Countdown to tee time is far from a gimme

Potential golf course lacks greens and water but promises good carry

Sports Plus

April 08, 2001|By Andy Knobel | Andy Knobel,SUN STAFF

Augusta National it's not.

You won't find any dogwoods, azaleas or magnolias. There's no Amen Corner, Rae's Creek or Ike's Pond.

But you can hardly blame members of the Earlston Golf Club in Scotland for being excited about land they've recently purchased for the purpose of developing a new 18-hole facility.

The 70-member club hasn't had money to rebuild its course after it was left in tatters by World War II. Recently it sold the property with the intention of looking elsewhere.

Desperate times called for desperate measures.

Enter, a Web site that says it has sold property to an estimated 700,000 people worldwide, including actors Tom Cruise and Clint Eastwood and former U.S. presidents Ronald Reagan and Jimmy Carter.

Last November, the bargain hunters at Earlston paid about $145 for 10 acres on the moon.

They may not be out of their minds, but they're definitely out of this world.

The club already has developed a scorecard for the Moon Course, where the atmosphere makes the rare air at Denver's Coors Field seem downright stodgy. With gravity about one-sixth that on Earth, the first hole - Mare Imbrium - is a 978-yard par-3. Holes 5 and 6 - Mare Frigoris and Mare Serenitatis - are par 5s that measure a combined 5,982 yards.

Among the course rules you're not likely to find at your favorite public course:

"If a player launches a ball into orbit, it will be deemed to be Out of Bounds if it would take the player more than five minutes to find it."

"Stones and rakes in bunkers are movable obstructions, but must be replaced after the ball is played. We have a duty to keep the Moon tidy."

"If a player claims relief from a hole deemed by the player to have been made by a burrowing animal, the player will forfeit the game. We don't encourage the telling of tall tales at Earlston Golf Club's Moon Course."

So, next time you focus your telescope on what you think is a meteor streaming across the sky, look closer. It just might say Titleist.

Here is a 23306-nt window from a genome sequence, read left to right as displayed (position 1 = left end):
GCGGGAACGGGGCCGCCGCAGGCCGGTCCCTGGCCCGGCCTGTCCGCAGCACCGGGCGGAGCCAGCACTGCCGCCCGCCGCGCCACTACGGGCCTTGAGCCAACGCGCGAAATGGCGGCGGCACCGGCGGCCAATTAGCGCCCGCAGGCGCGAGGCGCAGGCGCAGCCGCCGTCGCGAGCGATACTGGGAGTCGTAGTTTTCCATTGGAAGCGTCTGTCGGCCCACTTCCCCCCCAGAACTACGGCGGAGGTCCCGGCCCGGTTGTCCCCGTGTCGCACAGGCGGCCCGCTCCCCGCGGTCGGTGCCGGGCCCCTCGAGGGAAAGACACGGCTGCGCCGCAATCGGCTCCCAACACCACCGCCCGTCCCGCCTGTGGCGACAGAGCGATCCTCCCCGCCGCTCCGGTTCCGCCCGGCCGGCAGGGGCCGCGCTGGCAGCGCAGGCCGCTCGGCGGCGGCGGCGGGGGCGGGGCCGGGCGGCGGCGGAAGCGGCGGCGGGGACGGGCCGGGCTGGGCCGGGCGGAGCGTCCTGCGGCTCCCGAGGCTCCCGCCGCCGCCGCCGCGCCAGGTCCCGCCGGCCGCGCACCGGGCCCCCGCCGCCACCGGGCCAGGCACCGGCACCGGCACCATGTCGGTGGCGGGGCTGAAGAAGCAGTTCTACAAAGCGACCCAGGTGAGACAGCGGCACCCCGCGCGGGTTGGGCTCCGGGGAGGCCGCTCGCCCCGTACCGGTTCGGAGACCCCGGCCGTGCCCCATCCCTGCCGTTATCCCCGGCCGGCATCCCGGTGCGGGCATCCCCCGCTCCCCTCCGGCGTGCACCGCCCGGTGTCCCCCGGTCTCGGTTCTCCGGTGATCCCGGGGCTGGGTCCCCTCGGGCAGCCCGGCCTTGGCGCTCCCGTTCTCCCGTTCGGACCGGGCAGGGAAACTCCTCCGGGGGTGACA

Where bunkers are craters

What brand golf balls did the late astronaut Alan B. Shepard use in 1971, when as a member of Apollo 14 he tested the atmosphere by turning the moon into a lunar driving range?

"Several have asked me, but I've said that I won't say," Shepard said several years ago. "I've never told anybody. I've never told my wife."

And don't count on the balls being found some day.

"There is a tremendous temperature cycle between the hot and cold cycles of the moon," Shepard explained. "It's plus-250 degrees to negative-150, or a swing of 400 degrees. I think they have exploded by now, and there will be nothing left."

Casual ice

There are some unusual courses on Earth, too.

At this weekend's Drambuie World Ice Golf Championship in Uummannaq, Greenland, 400 miles north of the Arctic Circle, golfers will encounter icebergs, glaciers, penguins, polar bears and temperatures under 25 degrees.

They'll be whacking fluorescent pink and orange balls around a course with hole lengths 25 percent shorter to compensate for balls being less elastic in the cold.

Defending champion Annika Osterberg of Denmark is back again this year, but her familiarity with the course design isn't much of a factor.

After all, last year's course melted.

Chip shots

The big hazard at world-famous Banff Springs Golf Course in the province of Alberta?


They sleep on the fairways, graze on the driving range, and leave droppings all across the greens.

To compensate for the added risks, the course's official rules now allow golfers to take a mulligan for any shot that strikes an elk; golfers can also move a ball by a club's length if it lands in the "natural hazards" left by the unwanted guests.

Cleaning up after elk on the golf course costs the Banff Springs Hotel $90,000 a year.

It has a duty to keep the Earth tidy.

Compiled from wire reports and Web sites.

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